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🇪🇺 EU Policies
E-commerce is fundamentally changing postal and parcel markets. Global e-commerce streams revolutionise shopping, but the current parcel streams are ill-fitted to accommodate this.
Almost one out of five EU citizens identifies cheaper delivery prices as the main improvement that would encourage more online shopping from sellers located in other EU Member States.
Similarly, more than one third of online merchants consider higher costs of cross-border delivery compared to domestic delivery as an obstacle in online cross-border trade. Inefficient cross-border delivery is consistently in the top three of biggest barriers for online merchants to sell in another EU Member State, as figures show: logistics and distribution represent a difficult barrier to tackle for 33% of the companies selling abroad.
Even though the situation has slightly improved compared to figures for 2015 (44%), online merchants still face major issues.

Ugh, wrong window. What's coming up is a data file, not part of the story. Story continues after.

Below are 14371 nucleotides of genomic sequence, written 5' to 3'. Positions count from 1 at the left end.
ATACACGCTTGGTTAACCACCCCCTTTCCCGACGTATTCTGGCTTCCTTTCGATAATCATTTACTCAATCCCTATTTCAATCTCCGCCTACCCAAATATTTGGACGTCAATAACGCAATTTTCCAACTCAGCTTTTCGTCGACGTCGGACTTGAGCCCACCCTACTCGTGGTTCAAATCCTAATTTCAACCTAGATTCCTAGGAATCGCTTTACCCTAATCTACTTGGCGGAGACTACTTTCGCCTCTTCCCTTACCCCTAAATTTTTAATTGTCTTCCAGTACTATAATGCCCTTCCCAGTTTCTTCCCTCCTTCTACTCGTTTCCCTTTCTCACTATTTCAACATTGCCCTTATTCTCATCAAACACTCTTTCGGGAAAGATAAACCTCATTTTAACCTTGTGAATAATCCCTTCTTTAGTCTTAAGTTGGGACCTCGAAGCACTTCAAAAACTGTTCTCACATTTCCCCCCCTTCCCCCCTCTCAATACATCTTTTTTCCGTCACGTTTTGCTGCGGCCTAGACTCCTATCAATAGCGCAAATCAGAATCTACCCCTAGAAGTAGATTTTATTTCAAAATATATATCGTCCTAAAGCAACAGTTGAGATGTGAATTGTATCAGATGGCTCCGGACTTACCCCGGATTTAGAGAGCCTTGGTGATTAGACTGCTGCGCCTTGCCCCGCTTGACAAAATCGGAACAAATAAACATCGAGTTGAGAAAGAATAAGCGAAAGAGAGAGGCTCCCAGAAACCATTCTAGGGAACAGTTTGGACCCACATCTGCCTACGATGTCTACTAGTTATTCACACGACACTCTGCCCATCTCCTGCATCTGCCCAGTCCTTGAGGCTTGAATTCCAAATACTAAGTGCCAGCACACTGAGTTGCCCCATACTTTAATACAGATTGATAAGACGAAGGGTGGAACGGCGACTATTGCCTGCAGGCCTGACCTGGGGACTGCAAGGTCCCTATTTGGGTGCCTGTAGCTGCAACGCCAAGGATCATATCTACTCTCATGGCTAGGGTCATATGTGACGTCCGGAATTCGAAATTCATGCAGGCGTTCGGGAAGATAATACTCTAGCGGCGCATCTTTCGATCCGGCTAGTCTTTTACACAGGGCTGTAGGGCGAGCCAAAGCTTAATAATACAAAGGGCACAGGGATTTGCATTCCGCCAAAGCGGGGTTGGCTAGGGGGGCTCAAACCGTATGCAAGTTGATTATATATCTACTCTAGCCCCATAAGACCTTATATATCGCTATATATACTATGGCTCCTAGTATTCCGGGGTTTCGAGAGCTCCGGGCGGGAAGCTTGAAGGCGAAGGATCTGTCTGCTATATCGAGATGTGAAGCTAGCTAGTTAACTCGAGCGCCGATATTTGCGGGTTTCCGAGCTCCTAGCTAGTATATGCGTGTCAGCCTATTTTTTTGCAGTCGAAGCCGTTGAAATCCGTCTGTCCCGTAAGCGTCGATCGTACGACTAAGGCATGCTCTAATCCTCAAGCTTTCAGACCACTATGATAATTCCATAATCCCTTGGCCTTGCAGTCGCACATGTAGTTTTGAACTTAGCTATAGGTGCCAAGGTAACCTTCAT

Concretely, online merchants identify the following barriers which still remain:
Specifically concerning track-and-trace, common practice is that European postal services relabel parcels when crossing borders, converting them from “international” into “domestic” ones. This causes a major issue because the track-and-trace service stops at the border. As a result, only approximately 60% of cross-border postal parcels are traceable.
The remaining 40% lose the traceability at the border due to re-labelling and a lack of cross referencing between track-and-trace systems.
It is clear that digitalisation is changing current delivery value chains, and this has a direct impact on costs and business models. Online commerce shifts the focus of delivery to the demands and needs of the modern consumer:
All demands should be based on a data-driven service delivery industry that necessitates standardisation, in order to avoid the creation of independent networks of interconnected information, which would impair the ease of access to systems that online merchants are looking for.
The eCommerce sector has already internalised these principles. Now it is time for the delivery sector to adapt its business models and infrastructure as well. The distinction between “courier”, “express” and “postal” has become irrelevant, and borders have become obsolete.